Peers hail arrival of European immigrants


Peers hail arrival of European immigrants
Economic immigrants from recently acceded EU member states have been highly beneficial to Britain's economy, a House of Lords report says.

The upper house's EU committee says that the addition of a "high-skilled, low-cost" workforce from eastern Europe has allowed UK companies to compete with their Asian counterparts.

Today's report into proposed future enlargement of the EU adds that in countries where quotas were placed on immigrants, many workers were forced into the black market.

Home secretary John Reid has already indicated that Romanian and Bulgarian migrants wishing to work in Britain will be subject to quotas when the two states join the EU in 2007.

More than half a million workers have arrived from eastern Europe, the majority from Poland, since the 2004 round of EU enlargement.

And peers say that future expansion should be welcomed rather than feared by existing member states, as enlargement is an "integral part" of the EU's continued development, bringing "tangible benefits" to all parties.

Despite admitting that an enlarged EU will require a degree of institutional reorganisation, the committee says that membership could help "fragile and fractious" countries in the Balkans forever turn away from sectarian violence.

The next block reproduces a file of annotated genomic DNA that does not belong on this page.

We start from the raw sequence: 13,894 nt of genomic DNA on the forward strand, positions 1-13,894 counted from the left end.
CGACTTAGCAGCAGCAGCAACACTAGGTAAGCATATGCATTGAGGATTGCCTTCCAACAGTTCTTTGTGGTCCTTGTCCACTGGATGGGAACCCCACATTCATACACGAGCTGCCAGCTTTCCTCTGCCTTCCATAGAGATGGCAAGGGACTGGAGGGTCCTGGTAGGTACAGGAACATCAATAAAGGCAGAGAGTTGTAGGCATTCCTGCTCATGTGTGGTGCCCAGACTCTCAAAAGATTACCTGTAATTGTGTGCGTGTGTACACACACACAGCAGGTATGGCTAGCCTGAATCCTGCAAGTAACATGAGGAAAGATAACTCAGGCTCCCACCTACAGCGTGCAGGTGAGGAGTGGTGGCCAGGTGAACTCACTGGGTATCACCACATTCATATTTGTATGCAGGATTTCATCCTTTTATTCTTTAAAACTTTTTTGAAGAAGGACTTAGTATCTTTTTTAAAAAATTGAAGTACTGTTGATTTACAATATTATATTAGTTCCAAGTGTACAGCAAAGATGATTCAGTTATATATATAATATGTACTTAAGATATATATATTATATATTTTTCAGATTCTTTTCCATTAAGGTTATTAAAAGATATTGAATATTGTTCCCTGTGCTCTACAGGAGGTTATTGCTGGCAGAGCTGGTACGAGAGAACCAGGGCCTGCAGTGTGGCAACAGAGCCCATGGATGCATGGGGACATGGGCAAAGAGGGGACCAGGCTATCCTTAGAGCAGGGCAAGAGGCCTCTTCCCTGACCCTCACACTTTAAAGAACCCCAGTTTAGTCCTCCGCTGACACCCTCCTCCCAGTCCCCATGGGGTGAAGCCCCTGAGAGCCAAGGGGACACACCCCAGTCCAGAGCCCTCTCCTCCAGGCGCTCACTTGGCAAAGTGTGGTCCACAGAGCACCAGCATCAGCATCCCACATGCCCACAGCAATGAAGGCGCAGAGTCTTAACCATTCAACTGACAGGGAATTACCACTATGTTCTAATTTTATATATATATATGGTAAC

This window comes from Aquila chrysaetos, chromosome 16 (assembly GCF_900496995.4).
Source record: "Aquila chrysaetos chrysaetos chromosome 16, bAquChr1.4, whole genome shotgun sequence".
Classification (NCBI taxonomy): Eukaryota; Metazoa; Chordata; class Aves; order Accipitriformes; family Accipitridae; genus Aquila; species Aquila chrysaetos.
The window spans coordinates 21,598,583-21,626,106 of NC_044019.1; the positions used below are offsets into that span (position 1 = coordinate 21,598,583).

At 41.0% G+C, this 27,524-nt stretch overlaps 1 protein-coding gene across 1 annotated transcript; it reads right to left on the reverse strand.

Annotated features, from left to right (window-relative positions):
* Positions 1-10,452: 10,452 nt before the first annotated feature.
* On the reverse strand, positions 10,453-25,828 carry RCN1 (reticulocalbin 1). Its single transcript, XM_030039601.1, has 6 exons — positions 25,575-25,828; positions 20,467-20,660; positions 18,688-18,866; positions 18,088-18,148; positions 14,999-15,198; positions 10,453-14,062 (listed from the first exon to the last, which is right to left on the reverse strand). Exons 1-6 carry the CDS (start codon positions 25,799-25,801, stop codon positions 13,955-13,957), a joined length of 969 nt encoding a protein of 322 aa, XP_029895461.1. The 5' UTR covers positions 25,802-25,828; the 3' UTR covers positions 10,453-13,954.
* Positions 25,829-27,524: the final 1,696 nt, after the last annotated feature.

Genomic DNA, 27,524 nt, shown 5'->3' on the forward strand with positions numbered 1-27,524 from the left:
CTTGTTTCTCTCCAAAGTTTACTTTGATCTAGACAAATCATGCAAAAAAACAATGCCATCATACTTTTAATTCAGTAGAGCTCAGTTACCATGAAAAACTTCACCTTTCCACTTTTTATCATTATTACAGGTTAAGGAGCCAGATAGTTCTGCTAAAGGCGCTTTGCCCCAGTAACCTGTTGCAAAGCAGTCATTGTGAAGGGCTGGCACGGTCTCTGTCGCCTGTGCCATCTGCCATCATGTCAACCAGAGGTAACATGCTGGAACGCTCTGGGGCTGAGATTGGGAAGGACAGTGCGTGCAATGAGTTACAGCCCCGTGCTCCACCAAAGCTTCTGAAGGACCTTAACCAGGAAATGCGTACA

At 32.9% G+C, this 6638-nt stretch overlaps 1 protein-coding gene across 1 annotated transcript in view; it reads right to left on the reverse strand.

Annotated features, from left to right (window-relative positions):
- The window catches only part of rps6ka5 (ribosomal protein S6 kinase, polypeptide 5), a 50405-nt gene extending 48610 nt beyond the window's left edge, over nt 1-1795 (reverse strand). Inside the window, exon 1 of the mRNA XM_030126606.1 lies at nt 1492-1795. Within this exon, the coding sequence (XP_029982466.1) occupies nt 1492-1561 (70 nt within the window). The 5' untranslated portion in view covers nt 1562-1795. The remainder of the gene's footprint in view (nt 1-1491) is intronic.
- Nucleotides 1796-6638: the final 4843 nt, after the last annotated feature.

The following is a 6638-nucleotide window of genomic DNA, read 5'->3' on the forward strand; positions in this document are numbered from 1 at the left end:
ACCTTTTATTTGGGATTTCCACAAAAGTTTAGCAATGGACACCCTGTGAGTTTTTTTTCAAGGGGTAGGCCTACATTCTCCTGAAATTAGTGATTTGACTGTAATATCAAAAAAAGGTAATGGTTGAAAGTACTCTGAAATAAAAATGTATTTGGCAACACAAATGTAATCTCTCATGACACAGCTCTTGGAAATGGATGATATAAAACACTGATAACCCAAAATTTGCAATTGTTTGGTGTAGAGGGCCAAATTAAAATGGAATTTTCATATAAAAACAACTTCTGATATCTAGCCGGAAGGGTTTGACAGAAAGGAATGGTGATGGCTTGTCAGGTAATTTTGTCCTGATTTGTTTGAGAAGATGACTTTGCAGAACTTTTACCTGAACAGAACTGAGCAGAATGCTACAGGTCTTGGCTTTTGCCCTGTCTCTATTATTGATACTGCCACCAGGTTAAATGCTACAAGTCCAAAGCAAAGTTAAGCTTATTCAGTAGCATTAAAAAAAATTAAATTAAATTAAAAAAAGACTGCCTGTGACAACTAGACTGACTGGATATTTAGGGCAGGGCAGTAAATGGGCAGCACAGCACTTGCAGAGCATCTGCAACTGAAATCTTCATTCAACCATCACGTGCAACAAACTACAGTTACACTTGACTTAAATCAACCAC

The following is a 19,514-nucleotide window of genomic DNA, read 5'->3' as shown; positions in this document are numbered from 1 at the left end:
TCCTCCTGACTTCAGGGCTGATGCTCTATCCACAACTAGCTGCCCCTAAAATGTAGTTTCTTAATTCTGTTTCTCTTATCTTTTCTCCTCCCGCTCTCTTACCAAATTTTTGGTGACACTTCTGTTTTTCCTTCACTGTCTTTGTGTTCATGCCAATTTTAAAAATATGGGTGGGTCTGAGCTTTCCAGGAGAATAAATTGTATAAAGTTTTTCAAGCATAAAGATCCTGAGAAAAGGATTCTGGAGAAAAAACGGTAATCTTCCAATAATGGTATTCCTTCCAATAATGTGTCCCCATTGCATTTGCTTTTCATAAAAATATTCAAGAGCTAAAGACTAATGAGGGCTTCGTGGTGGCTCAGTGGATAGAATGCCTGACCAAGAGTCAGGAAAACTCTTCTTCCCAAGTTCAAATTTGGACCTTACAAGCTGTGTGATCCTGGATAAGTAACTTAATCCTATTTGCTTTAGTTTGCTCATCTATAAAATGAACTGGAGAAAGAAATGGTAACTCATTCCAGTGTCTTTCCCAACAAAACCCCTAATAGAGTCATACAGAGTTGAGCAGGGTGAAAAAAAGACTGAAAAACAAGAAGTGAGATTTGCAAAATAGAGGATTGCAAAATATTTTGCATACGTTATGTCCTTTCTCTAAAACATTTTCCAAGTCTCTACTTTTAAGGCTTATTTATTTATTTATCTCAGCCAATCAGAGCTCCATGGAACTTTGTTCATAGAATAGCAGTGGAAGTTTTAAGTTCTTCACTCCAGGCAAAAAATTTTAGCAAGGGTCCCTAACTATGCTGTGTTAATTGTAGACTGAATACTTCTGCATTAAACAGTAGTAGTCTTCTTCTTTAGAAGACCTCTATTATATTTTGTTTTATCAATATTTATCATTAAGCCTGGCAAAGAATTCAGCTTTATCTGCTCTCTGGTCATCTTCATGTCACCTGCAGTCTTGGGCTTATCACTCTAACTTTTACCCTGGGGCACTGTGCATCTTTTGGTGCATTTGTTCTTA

Croatia, Turkey and FYR Macedonia are all candidates to join the EU, with Albanian, Bosnia Herzegovina, Serbia and Montenegro all likely possibilities further into the future.

Lord Grenfell, the House of Lords EU committee chairman, today said: "The last round of enlargement brought countries from eastern Europe into the EU and all the evidence suggests their inclusion has had a beneficial effect on their own economies and those of the established EU members."

He went on to say: "The prospect of EU membership for the western Balkan states can act as a key olive branch to encourage its population and politicians to move away from corruption and sectarian violence and towards a future of integration with the rest of Europe. The risk of the Balkan region becoming destabilised again and the pressure this would place on the EU and western European countries should motivate current member states to keep the door open to the western Balkans."

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